SKS Keyserver Network Under Attack
Robert J. Hansen, maintainer of the GnuPG FAQ, announced that in the last week of June 2019, unknown attackers launched a certificate-spamming attack...
Robert J. Hansen, maintainer of the GnuPG FAQ, announced that in the last week of June 2019, unknown attackers launched a certificate-spamming attack against the SKS Keyserver Network. More specifically, it targeted two main contributors to the OpenPGP community, according to a post on GitHub Gist. Hansen himself (also known as "rjh") was one of the victims, while the second was Daniel Kahn Gillmor (also known as "dkg").
The attack exploited a deficiency in the OpenPGP protocol to "poison" Hansen and Gillmor's OpenPGP certificates.
According to Hansen's statement on the matter:
Anyone who attempts to import a poisoned certificate into a vulnerable OpenPGP installation will very likely break their installation in hard-to-debug ways. Poisoned certificates are already on the SKS keyserver network. There is no reason to believe the attacker will stop at just poisoning two certificates. Further, given the ease of the attack and the highly publicized success of the attack, it is prudent to believe other certificates will soon be poisoned.
Unfortunately for PGP users, this attack cannot be alleviated by the SKS keyserver network within the foreseeable future; nor is it likely to be solved by the OpenPGP Working Group in any acceptable period of time. While there might be a solution to the problem included with future releases of OpenPGP software, there is no guaranteed timespan in which this will happen. The only conclusion at present is that users will have to stop retrieving data from the SKS keyserver network, lest they risk having their keys stolen (or worse). More details about this attack can be found at CVE-2019-13050: Certificate spamming attack against SKS key servers and GnuPG.
Given that many onion sites rely on PGP for authentication and encryption, this could potentially create huge risk factors for those who use it regularly (especially as a method of communicating confidential information). For the time being, until the flaws are corrected, it seems that PGP users will have to find some other workaround.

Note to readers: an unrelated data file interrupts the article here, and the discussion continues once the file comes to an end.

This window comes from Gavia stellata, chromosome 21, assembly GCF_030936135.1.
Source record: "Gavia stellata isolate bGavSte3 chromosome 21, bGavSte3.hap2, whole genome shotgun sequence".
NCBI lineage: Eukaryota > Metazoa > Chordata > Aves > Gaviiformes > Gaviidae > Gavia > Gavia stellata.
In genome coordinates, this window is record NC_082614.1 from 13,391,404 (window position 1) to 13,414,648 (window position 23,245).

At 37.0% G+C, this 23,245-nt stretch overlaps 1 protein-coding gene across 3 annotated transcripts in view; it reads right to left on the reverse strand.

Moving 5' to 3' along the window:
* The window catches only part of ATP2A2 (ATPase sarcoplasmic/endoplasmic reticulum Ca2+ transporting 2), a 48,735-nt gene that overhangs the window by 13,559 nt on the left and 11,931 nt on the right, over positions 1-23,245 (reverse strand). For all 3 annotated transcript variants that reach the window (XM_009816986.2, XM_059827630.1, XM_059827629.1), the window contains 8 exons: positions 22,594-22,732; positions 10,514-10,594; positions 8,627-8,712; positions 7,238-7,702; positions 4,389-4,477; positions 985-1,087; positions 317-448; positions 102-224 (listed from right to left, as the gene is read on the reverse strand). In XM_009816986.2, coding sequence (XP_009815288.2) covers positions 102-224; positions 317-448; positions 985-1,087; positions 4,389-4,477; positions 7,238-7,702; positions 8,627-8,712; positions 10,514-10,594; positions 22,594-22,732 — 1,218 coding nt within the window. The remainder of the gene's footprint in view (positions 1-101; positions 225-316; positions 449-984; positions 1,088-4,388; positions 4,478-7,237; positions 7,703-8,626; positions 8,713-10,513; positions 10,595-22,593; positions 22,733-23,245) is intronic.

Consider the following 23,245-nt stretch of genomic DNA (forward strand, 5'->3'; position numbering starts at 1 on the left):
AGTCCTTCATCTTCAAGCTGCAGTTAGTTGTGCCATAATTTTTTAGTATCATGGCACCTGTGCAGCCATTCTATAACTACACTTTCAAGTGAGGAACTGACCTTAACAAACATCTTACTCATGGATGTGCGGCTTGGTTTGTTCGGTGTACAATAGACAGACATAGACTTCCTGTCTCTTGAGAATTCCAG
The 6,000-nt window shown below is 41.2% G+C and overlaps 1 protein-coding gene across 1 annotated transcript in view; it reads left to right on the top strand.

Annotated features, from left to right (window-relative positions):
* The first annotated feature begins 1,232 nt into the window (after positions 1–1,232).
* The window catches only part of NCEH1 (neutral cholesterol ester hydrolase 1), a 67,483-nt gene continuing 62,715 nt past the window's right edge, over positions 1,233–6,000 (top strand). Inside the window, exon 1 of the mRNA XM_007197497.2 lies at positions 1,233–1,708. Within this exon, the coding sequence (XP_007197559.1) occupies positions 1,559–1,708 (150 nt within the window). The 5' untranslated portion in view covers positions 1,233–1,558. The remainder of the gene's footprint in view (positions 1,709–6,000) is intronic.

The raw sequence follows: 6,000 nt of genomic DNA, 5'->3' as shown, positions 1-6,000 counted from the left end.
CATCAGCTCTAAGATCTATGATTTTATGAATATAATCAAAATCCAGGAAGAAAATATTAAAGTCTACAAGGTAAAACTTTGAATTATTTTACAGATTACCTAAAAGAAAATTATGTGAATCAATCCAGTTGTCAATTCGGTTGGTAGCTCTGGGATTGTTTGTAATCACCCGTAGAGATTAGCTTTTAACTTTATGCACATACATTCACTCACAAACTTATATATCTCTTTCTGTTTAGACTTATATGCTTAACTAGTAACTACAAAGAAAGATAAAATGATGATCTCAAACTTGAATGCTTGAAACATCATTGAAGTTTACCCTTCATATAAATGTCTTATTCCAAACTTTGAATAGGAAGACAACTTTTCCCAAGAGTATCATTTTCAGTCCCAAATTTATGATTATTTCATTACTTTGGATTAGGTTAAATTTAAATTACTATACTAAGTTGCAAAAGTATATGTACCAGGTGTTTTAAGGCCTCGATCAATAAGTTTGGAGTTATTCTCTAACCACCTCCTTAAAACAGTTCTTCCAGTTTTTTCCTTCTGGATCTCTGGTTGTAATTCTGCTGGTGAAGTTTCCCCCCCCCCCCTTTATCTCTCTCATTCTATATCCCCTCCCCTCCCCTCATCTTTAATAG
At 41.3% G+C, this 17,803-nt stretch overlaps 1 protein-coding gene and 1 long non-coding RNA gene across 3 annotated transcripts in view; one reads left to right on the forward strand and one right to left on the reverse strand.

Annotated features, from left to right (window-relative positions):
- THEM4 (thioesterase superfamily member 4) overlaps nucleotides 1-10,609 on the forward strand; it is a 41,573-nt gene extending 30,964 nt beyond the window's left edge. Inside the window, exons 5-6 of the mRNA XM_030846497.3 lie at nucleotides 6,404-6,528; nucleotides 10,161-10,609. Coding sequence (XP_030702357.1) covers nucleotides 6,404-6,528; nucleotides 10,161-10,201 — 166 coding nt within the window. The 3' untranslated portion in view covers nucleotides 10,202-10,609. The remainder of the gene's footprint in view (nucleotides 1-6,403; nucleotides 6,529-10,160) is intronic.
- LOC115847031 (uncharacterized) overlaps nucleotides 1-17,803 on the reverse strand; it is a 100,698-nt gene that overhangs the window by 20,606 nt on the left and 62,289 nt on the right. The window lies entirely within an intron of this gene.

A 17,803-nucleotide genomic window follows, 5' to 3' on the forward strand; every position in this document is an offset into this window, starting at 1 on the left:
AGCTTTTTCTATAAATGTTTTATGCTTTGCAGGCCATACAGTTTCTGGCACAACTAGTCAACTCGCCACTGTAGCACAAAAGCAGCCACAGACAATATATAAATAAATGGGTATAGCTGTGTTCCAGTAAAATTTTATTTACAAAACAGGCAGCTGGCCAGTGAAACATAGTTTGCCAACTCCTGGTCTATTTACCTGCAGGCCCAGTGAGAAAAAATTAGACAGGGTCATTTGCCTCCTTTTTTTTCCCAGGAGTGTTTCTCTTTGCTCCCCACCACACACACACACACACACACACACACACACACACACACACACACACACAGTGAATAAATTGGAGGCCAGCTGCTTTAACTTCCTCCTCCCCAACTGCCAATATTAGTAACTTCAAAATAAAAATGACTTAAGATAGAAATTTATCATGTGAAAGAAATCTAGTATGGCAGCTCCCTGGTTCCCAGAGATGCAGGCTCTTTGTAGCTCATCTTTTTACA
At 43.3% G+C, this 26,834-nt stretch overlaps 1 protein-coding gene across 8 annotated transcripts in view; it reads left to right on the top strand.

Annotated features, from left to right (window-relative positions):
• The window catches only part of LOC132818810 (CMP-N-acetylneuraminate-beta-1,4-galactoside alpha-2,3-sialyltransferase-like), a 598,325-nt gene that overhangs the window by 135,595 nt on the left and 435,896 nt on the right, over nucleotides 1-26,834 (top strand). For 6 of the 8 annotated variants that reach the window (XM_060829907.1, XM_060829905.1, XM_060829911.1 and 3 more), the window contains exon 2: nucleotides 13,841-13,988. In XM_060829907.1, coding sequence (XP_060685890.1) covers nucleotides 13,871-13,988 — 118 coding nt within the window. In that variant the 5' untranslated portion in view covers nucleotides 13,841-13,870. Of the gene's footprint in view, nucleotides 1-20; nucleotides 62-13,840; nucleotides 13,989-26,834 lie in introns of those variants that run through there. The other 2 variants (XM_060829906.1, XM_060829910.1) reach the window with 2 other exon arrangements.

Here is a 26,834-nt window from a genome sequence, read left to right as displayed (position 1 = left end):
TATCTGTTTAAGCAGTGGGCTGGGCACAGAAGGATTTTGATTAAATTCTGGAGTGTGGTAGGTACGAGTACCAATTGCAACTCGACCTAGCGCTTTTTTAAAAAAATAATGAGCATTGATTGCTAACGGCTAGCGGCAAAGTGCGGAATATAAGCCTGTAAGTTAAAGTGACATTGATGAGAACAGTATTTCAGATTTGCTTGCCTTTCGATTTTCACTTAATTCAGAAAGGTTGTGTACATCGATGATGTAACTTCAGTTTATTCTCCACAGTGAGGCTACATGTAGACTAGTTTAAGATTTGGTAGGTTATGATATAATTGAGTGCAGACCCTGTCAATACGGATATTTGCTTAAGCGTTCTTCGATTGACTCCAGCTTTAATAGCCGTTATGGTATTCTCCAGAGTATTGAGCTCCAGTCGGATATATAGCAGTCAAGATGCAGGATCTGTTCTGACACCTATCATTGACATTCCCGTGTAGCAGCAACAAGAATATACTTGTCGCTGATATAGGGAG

According to Hansen, on the official GitHub Gist:
At present I (speaking only for myself) do not believe the global keyserver network is salvageable. High-risk users should stop using the keyserver network immediately.
Users who are confident editing their GnuPG configuration files should follow the following process:
gpg.confin a text editor. Ensure there is no line starting with
keyserver. If there is, remove it.
dirmngr.confin a text editor. Add the line
keyserver hkps://keys.openpgp.orgto the end of it.
Add keyserver hkp://zkaan2xfbuxia2wpf7ofnkbz6r5zdbbvxbunvp5g2iebopbfc4iqmbad.onion so Tor gets used whenever it’s available.Onion address proof
killall -HUP dirmngrso the change comes to force if dirmngr was already running.
keys.openpgp.org is a new experimental keyserver which is not part of the keyserver network and has some features which make it resistant to this sort of attack. It is not a drop-in replacement: it has some limitations (for instance, its search functionality is sharply constrained). However, once you make this change you will be able to run
gpg --refresh-keys with confidence.
Hansen also suggests that if you know which certificate is poisoned, you can try to delete it. Following that, if your OpenPGP installation works, then the problem is solved (in your individual case at least). Subsequently, you should get hold of an unpoisoned copy of the certificate and import it. On the other hand, if you don't know which one has been poisoned, it's best to get a list of all your certificate IDs, delete the keyrings entirely, and rebuild using verified legitimate copies of the certificates.
Gillmor addressed this attack on his official blog, saying:
I've spent a significant amount of time over the years trying to push the ecosystem into a more responsible posture with respect to OpenPGP certificates, and have clearly not been as successful at it or as fast as I wanted to be. Complex ecosystems can take time to move.
To have my own certificate directly spammed in this way felt surprisingly personal, as though someone was trying to attack or punish me, specifically. I can't know whether that's actually the case, of course, nor do I really want to. And the fact that Robert J. Hansen's certificate was also spammed makes me feel a little less like a singular or unique target, but I also don't feel particularly proud of feeling relieved that someone else is also being "punished" in addition to me.
In the meantime, PGP users should tread with caution and follow the advice of the experts. Lamentably, it seems that there is no perfect resolution at the present time, and the consequences of this attack are likely to be catastrophic.